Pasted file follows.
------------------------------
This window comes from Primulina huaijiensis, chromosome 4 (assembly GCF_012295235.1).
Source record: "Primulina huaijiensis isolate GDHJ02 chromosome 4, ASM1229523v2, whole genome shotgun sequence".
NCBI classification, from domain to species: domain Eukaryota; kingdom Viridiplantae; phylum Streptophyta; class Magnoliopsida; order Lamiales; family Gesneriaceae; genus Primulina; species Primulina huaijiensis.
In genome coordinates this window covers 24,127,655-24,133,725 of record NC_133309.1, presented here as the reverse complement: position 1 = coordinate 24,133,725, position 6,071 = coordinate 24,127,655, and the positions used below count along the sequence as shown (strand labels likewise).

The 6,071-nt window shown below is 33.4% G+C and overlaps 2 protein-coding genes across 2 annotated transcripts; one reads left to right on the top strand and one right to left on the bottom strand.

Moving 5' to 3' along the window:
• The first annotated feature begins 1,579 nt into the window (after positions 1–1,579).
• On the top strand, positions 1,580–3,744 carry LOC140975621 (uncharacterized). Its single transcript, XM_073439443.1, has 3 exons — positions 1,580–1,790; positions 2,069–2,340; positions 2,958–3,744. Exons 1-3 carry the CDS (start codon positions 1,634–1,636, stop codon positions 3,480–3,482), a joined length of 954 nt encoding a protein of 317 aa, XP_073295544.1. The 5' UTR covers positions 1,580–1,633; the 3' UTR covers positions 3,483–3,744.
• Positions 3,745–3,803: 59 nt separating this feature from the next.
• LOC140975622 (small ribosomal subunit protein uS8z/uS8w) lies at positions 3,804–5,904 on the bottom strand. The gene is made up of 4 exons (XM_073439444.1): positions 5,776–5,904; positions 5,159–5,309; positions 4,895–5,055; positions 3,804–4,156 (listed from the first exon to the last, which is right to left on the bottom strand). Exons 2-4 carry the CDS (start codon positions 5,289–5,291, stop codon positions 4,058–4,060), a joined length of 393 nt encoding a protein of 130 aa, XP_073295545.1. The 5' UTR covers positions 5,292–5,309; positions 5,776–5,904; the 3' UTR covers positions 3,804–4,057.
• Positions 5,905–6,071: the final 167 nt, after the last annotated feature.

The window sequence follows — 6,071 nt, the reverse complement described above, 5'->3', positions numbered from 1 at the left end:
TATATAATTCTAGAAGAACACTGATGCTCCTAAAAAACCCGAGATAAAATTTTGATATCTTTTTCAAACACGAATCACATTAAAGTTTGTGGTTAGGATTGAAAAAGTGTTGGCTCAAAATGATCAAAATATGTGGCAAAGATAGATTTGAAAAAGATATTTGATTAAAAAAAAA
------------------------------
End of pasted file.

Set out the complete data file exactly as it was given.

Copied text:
This window comes from Primulina huaijiensis, chromosome 4 (assembly GCF_012295235.1).
Source record: "Primulina huaijiensis isolate GDHJ02 chromosome 4, ASM1229523v2, whole genome shotgun sequence".
NCBI classification, from domain to species: domain Eukaryota; kingdom Viridiplantae; phylum Streptophyta; class Magnoliopsida; order Lamiales; family Gesneriaceae; genus Primulina; species Primulina huaijiensis.
In genome coordinates this window covers 24,127,655-24,133,725 of record NC_133309.1, presented here as the reverse complement: position 1 = coordinate 24,133,725, position 6,071 = coordinate 24,127,655, and the positions used below count along the sequence as shown (strand labels likewise).

The 6,071-nt window shown below is 33.4% G+C and overlaps 2 protein-coding genes across 2 annotated transcripts; one reads left to right on the top strand and one right to left on the bottom strand.

Moving 5' to 3' along the window:
• The first annotated feature begins 1,579 nt into the window (after positions 1–1,579).
• On the top strand, positions 1,580–3,744 carry LOC140975621 (uncharacterized). Its single transcript, XM_073439443.1, has 3 exons — positions 1,580–1,790; positions 2,069–2,340; positions 2,958–3,744. Exons 1-3 carry the CDS (start codon positions 1,634–1,636, stop codon positions 3,480–3,482), a joined length of 954 nt encoding a protein of 317 aa, XP_073295544.1. The 5' UTR covers positions 1,580–1,633; the 3' UTR covers positions 3,483–3,744.
• Positions 3,745–3,803: 59 nt separating this feature from the next.
• LOC140975622 (small ribosomal subunit protein uS8z/uS8w) lies at positions 3,804–5,904 on the bottom strand. The gene is made up of 4 exons (XM_073439444.1): positions 5,776–5,904; positions 5,159–5,309; positions 4,895–5,055; positions 3,804–4,156 (listed from the first exon to the last, which is right to left on the bottom strand). Exons 2-4 carry the CDS (start codon positions 5,289–5,291, stop codon positions 4,058–4,060), a joined length of 393 nt encoding a protein of 130 aa, XP_073295545.1. The 5' UTR covers positions 5,292–5,309; positions 5,776–5,904; the 3' UTR covers positions 3,804–4,057.
• Positions 5,905–6,071: the final 167 nt, after the last annotated feature.

The window sequence follows — 6,071 nt, the reverse complement described above, 5'->3', positions numbered from 1 at the left end:
TATATAATTCTAGAAGAACACTGATGCTCCTAAAAAACCCGAGATAAAATTTTGATATCTTTTTCAAACACGAATCACATTAAAGTTTGTGGTTAGGATTGAAAAAGTGTTGGCTCAAAATGATCAAAATATGTGGCAAAGATAGATTTGAAAAAGATATTTGATTAAAAAAAAA